|Shares Out. (in M):||170||P/E||10.1||9.1|
|Market Cap (in $M):||203,100||P/FCF||11.4||8.7|
|Net Debt (in $M):||-44,800||EBIT||24M||27M|
Industry Leader: Samsung Electronics (“Samsung”) operates in three business divisions: Consumer Electronics (“CE”), Information Technology and Mobile Communications (“IM”), and Device Solutions (“DS”). Within these segments, the company holds market leading positions in the major products produced by each segment including televisions (CE), refrigerators (CE), mobile phones (IM), DRAM (DS), NAND Flash (DS), and display panels (DS).
Competitive Strategy Honed for Commodity Markets: Samsung operates in highly competitive markets where the end products sold are commodities. Samsung combines R&D and marketing strength along with vertical integration and a vast distribution network to historically build and defend its market share and to earn an acceptable rate of return for shareholders as a company.
Attractive Valuation: Samsung currently trades at an estimate NTM P/E of 12.1x, a P/B of 1.1x and an NTM EV/Sales of 0.7x. These metrics are near historical ten year lows and appear inexpensive compared to the ten year averages of 10.1x, 1.5x, and 1.0x, respectively. The stock also has an estimate ex-cash forward free cash-flow yield of 9.0%. Based on a sum-of-the parts analysis, I estimate an intrinsic value of KRW 1,805,000 (or 34.2% above current market prices).
Limited Downside: At current trading levels, the market appears to be pricing in a bearish scenario for the stock.
Multiple Ways to Win: I believe there is a potential for the company’s stock to revert to intrinsic value if 1) earnings hold up better than expected, 2) there is a shift in the company ownership structure, 3) there is an increase in the return of capital to shareholders, and/or 4) new product innovation occurs.
A summary of Samsung Electronics’ overall company results for the past ten years is shown in the table below:
Consumer Electronics (19.6% of 2013 revenue, 4.6% of operating income, 3.3% operating margin)
The Consumer Electronics segment manufactures and sells televisions (Visual Display Business), home appliances (Digital Appliance Business), printers (Printing Solution Business), and medical devices (Health and Medical Equipment Business). The Visual Display business has held the number one market share in all TV sales, flat-panel TV sales (27.9% share), and liquid-crystal display (“LCD”) TV sales every year since 2006. The television industry is fragmented with LG Electronics (16.6% share), Sharp (5.7%), Sony (5.1%), and a multitude of Chinese companies (TCL is the largest with a 5.9% share) being Samsung’s main competitors. The Digital Appliances business manufactures chiefly refrigerators, washing machines, and air conditioners. According to the company, in 2013, Samsung held the number one worldwide market share in refrigerators (15.9%) and was number three in washing machines (12.0%). The company’s main competitors within the digital appliance space include Whirlpool Corporation, Electrolux, General Electric Company, and LG Electronics. The Printing Solutions business was started in 1991 and now holds the number two spot (behind HP) in global laser printer sales and the number five spot in overall hardcopy peripheral market share.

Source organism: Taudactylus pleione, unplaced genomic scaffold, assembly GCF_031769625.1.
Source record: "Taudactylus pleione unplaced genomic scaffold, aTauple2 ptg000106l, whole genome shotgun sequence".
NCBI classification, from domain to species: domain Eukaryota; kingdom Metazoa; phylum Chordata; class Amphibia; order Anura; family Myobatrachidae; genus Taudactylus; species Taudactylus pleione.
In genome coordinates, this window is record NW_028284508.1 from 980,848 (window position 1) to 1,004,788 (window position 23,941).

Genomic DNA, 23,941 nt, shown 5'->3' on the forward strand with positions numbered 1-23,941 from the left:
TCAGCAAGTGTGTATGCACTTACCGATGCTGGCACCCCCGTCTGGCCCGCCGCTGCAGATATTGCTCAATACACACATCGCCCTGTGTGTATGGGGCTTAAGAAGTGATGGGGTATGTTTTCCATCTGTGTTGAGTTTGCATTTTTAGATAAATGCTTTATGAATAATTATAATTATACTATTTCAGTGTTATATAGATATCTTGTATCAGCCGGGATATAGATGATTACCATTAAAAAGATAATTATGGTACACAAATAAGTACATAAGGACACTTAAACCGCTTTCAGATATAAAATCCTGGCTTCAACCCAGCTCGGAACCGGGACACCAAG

The Consumer Electronics segment has historically out earned its peers, however, I estimate that it has likely been a net destroyer of value for the company based on its low returns and sizable asset base. The historical sales growth and operating performance of the Consumer Electronics division for the last five years is shown below:
IT & Mobile (54.1% of 2013 revenue, 68.4% of operating income, 18.0% operating margin)
Since the explosion of the smartphone, the IT & Mobile division of Samsung Electronics has become the cash cow of the company. Revenue from this division has grown from KRW 41.2 trillion in 2010 to KRW 138.8 trillion in 2013. The company has consistently maintained and built market share for the last decade (up until this past year) and today enjoys the industry-leading share in both total mobile phones (20.6%) and smartphones (24.4%) (based on estimated Q4 2014 sales). At present, Samsung and Apple account for over 100% of mobile phone industry profits and no other competitor holds more than a 5.3% market share in smartphones globally.
A summary of the operating performance over the last five years for this division is shown below:
Device Solutions (26.2% of 2013 revenue, 27.0% of operating profit, 14.7% operating margin)